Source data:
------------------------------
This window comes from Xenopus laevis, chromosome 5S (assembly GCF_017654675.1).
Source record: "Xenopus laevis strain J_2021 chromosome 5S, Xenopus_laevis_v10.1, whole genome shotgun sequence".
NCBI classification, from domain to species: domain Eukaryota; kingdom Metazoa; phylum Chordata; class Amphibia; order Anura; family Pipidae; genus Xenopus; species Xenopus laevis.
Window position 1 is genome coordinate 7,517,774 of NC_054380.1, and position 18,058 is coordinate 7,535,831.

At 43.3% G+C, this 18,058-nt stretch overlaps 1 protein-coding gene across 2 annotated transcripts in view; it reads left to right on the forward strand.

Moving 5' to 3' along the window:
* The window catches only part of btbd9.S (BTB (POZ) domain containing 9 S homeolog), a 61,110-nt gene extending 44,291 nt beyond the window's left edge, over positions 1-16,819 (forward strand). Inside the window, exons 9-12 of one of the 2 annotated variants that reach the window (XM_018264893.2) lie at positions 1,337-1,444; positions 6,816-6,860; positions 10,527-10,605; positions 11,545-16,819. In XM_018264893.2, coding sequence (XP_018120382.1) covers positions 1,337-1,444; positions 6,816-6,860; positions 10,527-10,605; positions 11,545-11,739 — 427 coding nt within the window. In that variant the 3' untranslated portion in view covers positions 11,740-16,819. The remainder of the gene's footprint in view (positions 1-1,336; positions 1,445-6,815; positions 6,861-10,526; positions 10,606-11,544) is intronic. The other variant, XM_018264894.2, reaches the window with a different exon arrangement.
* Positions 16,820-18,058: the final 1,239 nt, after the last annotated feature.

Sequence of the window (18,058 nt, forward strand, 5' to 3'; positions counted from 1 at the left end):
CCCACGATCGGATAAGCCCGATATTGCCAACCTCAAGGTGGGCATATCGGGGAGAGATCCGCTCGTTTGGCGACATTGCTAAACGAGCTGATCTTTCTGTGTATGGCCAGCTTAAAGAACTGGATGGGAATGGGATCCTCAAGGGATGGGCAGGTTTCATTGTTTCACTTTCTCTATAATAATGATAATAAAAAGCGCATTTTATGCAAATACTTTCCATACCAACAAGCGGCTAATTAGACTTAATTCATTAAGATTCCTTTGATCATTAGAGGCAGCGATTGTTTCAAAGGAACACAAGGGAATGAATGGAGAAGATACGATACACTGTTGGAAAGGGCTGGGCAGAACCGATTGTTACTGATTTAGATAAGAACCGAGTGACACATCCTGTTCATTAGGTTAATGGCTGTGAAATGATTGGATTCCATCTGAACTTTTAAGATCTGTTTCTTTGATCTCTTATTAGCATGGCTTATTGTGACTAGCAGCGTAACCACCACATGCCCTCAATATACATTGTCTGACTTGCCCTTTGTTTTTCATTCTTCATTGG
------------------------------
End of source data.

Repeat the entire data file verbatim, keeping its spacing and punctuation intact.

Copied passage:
This window comes from Xenopus laevis, chromosome 5S (assembly GCF_017654675.1).
Source record: "Xenopus laevis strain J_2021 chromosome 5S, Xenopus_laevis_v10.1, whole genome shotgun sequence".
NCBI classification, from domain to species: domain Eukaryota; kingdom Metazoa; phylum Chordata; class Amphibia; order Anura; family Pipidae; genus Xenopus; species Xenopus laevis.
Window position 1 is genome coordinate 7,517,774 of NC_054380.1, and position 18,058 is coordinate 7,535,831.

At 43.3% G+C, this 18,058-nt stretch overlaps 1 protein-coding gene across 2 annotated transcripts in view; it reads left to right on the forward strand.

Moving 5' to 3' along the window:
* The window catches only part of btbd9.S (BTB (POZ) domain containing 9 S homeolog), a 61,110-nt gene extending 44,291 nt beyond the window's left edge, over positions 1-16,819 (forward strand). Inside the window, exons 9-12 of one of the 2 annotated variants that reach the window (XM_018264893.2) lie at positions 1,337-1,444; positions 6,816-6,860; positions 10,527-10,605; positions 11,545-16,819. In XM_018264893.2, coding sequence (XP_018120382.1) covers positions 1,337-1,444; positions 6,816-6,860; positions 10,527-10,605; positions 11,545-11,739 — 427 coding nt within the window. In that variant the 3' untranslated portion in view covers positions 11,740-16,819. The remainder of the gene's footprint in view (positions 1-1,336; positions 1,445-6,815; positions 6,861-10,526; positions 10,606-11,544) is intronic. The other variant, XM_018264894.2, reaches the window with a different exon arrangement.
* Positions 16,820-18,058: the final 1,239 nt, after the last annotated feature.

Sequence of the window (18,058 nt, forward strand, 5' to 3'; positions counted from 1 at the left end):
CCCACGATCGGATAAGCCCGATATTGCCAACCTCAAGGTGGGCATATCGGGGAGAGATCCGCTCGTTTGGCGACATTGCTAAACGAGCTGATCTTTCTGTGTATGGCCAGCTTAAAGAACTGGATGGGAATGGGATCCTCAAGGGATGGGCAGGTTTCATTGTTTCACTTTCTCTATAATAATGATAATAAAAAGCGCATTTTATGCAAATACTTTCCATACCAACAAGCGGCTAATTAGACTTAATTCATTAAGATTCCTTTGATCATTAGAGGCAGCGATTGTTTCAAAGGAACACAAGGGAATGAATGGAGAAGATACGATACACTGTTGGAAAGGGCTGGGCAGAACCGATTGTTACTGATTTAGATAAGAACCGAGTGACACATCCTGTTCATTAGGTTAATGGCTGTGAAATGATTGGATTCCATCTGAACTTTTAAGATCTGTTTCTTTGATCTCTTATTAGCATGGCTTATTGTGACTAGCAGCGTAACCACCACATGCCCTCAATATACATTGTCTGACTTGCCCTTTGTTTTTCATTCTTCATTGG